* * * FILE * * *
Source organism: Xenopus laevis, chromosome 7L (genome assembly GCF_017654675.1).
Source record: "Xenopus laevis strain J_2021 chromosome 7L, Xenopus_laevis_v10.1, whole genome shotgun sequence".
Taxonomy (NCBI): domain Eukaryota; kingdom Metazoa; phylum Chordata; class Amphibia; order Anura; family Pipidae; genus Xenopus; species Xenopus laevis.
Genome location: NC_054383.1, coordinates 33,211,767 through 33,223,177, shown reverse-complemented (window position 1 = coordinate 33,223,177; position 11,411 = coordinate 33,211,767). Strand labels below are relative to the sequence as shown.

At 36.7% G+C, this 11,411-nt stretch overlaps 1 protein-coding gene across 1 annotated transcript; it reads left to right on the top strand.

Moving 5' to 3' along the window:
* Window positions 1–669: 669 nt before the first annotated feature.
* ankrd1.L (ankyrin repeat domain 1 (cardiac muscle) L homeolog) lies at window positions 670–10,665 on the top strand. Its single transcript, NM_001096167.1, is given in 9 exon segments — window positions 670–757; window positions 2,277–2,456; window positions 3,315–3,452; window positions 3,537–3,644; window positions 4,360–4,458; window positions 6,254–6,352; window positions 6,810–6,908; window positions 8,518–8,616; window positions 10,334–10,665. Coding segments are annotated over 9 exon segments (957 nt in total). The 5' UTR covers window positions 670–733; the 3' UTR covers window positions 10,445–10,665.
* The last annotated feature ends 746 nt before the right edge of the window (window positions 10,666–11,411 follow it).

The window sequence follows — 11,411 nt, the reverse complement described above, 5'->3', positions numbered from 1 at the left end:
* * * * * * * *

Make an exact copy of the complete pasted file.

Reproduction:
Source organism: Xenopus laevis, chromosome 7L (genome assembly GCF_017654675.1).
Source record: "Xenopus laevis strain J_2021 chromosome 7L, Xenopus_laevis_v10.1, whole genome shotgun sequence".
Taxonomy (NCBI): domain Eukaryota; kingdom Metazoa; phylum Chordata; class Amphibia; order Anura; family Pipidae; genus Xenopus; species Xenopus laevis.
Genome location: NC_054383.1, coordinates 33,211,767 through 33,223,177, shown reverse-complemented (window position 1 = coordinate 33,223,177; position 11,411 = coordinate 33,211,767). Strand labels below are relative to the sequence as shown.

At 36.7% G+C, this 11,411-nt stretch overlaps 1 protein-coding gene across 1 annotated transcript; it reads left to right on the top strand.

Moving 5' to 3' along the window:
* Window positions 1–669: 669 nt before the first annotated feature.
* ankrd1.L (ankyrin repeat domain 1 (cardiac muscle) L homeolog) lies at window positions 670–10,665 on the top strand. Its single transcript, NM_001096167.1, is given in 9 exon segments — window positions 670–757; window positions 2,277–2,456; window positions 3,315–3,452; window positions 3,537–3,644; window positions 4,360–4,458; window positions 6,254–6,352; window positions 6,810–6,908; window positions 8,518–8,616; window positions 10,334–10,665. Coding segments are annotated over 9 exon segments (957 nt in total). The 5' UTR covers window positions 670–733; the 3' UTR covers window positions 10,445–10,665.
* The last annotated feature ends 746 nt before the right edge of the window (window positions 10,666–11,411 follow it).

The window sequence follows — 11,411 nt, the reverse complement described above, 5'->3', positions numbered from 1 at the left end: